As a result, you can get an illegal cast exception, at runtime. By having the language be defined so that the compiler and runtime conspire to check for illegal casts, they don't have to check for method not found at runtime no matter what true class the object is: this because it knows the cast worked, therefore the method exists (reflection notwithstanding; also DLL versioning complicate things, but there is an additional load-time check that complements the compile time check and both together replace the need for a runtime check for methods existing or not.).

Though in your particular example with Flyer and Bird, a static analysis could have elided the runtime cast check in ((Bird) f), in general this is not always possible. Your example goes on to call a method (only) available in Bird.

Note that by definition of the byte-code instructions, this method invocation (getNativeOf()) can only be performed (i.e. can only be reached by flow of control) if the runtime cast succeeds, as a failure of the cast will throw an exception thus altering the normal flow of control and preventing the method invocation from being reached.

(In addition that the compiler won't generate the following, a specially concocted byte code program attempting to access getNativeOf() from a Flyer object without a necessary protective runtime cast to Bird will fail a load-time verification check! Though this happens post compile time, it is also a form of static analysis, in other words, is only done once at runtime (known as load time) rather than each time the code is used.)

Following the cast, the compiler will generate the method invocation assuming the cast succeeds (knowing that if we are at this point, the cast must have succeeded), and as such knows at compile time the name + signature (and introducing class) of what method to call. The resulting actual method called still uses late binding at runtime to find whose implementation or override of that method is appropriate for the true type of the object (optimization notwithstanding, but any optimization has to give the same results as if late binding were used).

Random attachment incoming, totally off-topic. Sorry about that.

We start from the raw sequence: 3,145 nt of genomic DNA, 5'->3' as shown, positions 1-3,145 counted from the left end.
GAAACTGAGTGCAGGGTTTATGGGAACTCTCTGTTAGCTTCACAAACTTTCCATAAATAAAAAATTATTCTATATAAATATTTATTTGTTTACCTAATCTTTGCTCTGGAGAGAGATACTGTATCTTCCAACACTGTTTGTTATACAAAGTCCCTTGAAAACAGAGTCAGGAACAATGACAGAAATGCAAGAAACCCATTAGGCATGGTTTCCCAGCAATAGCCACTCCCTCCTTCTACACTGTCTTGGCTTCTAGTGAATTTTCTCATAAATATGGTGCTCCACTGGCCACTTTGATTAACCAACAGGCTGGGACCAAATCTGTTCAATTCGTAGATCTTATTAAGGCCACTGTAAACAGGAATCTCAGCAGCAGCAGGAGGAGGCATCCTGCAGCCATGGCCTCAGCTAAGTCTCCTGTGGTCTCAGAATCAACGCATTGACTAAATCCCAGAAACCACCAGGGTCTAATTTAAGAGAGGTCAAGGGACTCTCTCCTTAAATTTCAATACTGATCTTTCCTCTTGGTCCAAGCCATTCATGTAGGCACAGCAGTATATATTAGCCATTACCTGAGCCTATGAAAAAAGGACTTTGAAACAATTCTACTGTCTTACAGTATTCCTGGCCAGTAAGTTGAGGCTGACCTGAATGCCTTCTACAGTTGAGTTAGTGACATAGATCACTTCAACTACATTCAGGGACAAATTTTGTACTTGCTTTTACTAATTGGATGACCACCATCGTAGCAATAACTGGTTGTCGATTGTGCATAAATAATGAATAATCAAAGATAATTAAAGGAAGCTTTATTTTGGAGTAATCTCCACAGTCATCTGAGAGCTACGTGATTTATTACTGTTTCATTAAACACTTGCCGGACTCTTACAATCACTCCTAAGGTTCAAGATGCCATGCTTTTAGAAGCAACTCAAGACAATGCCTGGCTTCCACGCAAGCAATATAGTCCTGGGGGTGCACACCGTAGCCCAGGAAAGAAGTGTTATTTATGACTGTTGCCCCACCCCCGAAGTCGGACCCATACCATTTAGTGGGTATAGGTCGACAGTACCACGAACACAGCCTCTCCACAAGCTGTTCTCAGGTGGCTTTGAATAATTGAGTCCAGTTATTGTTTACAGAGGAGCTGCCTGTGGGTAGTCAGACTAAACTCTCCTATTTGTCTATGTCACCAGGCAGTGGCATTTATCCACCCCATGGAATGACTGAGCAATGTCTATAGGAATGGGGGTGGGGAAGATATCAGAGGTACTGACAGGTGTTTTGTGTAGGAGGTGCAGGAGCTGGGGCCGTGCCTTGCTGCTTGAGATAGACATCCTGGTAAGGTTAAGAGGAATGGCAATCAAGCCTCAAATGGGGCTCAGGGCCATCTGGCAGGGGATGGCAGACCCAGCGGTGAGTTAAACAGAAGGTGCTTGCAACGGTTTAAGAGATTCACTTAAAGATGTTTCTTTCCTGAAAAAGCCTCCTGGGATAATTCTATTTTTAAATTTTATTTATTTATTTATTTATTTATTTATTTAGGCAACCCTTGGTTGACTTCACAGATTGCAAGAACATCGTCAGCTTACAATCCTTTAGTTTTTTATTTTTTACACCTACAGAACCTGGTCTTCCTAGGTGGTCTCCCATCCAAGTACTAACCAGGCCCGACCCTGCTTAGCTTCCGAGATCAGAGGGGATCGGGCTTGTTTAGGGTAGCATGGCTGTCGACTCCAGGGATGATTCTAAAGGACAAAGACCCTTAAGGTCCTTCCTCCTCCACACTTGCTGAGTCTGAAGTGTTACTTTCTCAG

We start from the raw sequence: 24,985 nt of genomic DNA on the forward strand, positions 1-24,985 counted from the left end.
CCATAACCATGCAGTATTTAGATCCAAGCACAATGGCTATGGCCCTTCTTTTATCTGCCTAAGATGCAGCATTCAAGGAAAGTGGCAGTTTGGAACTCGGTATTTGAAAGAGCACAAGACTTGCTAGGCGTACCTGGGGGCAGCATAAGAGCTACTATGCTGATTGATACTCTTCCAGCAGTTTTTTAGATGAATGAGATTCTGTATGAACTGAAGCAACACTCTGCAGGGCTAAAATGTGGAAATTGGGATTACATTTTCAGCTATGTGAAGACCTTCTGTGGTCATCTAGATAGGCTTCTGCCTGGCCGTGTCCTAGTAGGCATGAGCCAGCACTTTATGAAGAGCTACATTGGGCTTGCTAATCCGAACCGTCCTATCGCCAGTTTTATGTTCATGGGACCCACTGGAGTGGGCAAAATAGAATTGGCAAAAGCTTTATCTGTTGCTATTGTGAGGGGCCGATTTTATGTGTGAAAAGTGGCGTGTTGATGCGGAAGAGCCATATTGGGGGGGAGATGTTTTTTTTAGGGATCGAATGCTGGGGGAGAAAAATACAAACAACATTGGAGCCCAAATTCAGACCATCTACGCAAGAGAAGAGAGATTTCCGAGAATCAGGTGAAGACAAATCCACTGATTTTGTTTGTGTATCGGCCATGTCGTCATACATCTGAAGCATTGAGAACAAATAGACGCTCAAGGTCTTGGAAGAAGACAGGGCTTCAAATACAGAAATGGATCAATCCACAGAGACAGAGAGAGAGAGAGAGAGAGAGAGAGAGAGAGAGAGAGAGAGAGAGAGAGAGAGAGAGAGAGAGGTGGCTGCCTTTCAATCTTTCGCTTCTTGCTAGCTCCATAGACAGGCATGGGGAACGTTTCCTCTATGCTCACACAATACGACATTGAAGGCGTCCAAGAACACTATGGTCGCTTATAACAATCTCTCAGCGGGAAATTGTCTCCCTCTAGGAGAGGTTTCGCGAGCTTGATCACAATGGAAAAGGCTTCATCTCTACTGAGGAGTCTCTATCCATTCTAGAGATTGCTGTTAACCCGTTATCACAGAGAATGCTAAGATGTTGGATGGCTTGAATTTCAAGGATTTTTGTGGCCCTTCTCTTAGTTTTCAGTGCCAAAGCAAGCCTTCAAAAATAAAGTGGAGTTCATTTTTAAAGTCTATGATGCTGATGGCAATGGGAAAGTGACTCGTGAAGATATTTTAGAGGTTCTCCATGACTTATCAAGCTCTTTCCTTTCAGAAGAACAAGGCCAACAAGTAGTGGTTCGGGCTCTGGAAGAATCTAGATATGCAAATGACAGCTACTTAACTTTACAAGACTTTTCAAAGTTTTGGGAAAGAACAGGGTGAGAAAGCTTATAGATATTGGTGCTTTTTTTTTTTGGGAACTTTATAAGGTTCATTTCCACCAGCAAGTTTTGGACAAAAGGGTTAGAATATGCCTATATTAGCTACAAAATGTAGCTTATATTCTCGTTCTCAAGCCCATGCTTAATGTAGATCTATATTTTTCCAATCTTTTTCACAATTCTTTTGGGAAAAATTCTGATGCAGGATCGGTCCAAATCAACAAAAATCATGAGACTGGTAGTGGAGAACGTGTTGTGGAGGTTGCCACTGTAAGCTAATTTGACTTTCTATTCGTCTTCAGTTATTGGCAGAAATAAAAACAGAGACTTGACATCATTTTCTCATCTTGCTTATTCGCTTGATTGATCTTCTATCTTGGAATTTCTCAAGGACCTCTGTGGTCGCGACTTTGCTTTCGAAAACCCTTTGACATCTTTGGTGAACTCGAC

0

The compiler can only talk about objects in terms of their interface/contract. However the Java runtime always uses references to refer to objects at runtime. Note the difference between the static environment for the compiler, and the dynamic environment for the runtime.

e.g.

Square square = new Square();
square.setSideLength(2);

Shape shape = square; // assuming Square is a Shape
shape.size() == 4;

so the compiler won't let me setSideLength() on an 'shape', since setSideLength() is a method on the declared Square.

But when I call size() on the shape reference, which method to call is determined at runtime. e.g. imagine this:

List<Shape> shapes = mixtureOfSquaresAndTrianglesAndCircles;
shapes.get(2).area(); // I can call this regardless of the underlying being a triangle, square, circle etc.
  • So in the code above. If I call a.m2(). It would not compile? Since a doesn't have the method m2()? – fizzix Apr 13 '16 at 16:38
  • @fizzix Yes, a.m2() won't compile in your example. Not because a doesn't "have" method m2() (it does have it, since a is an instance of B), but because you only told the compiler enough information to know it's an A. Note that if you casted a to class B, you'd be effectively telling the compiler "I assure you this a is an instance of B", and it'd let you call method m2, like this: ((B) a).m2(). – Andres F. Apr 13 '16 at 21:58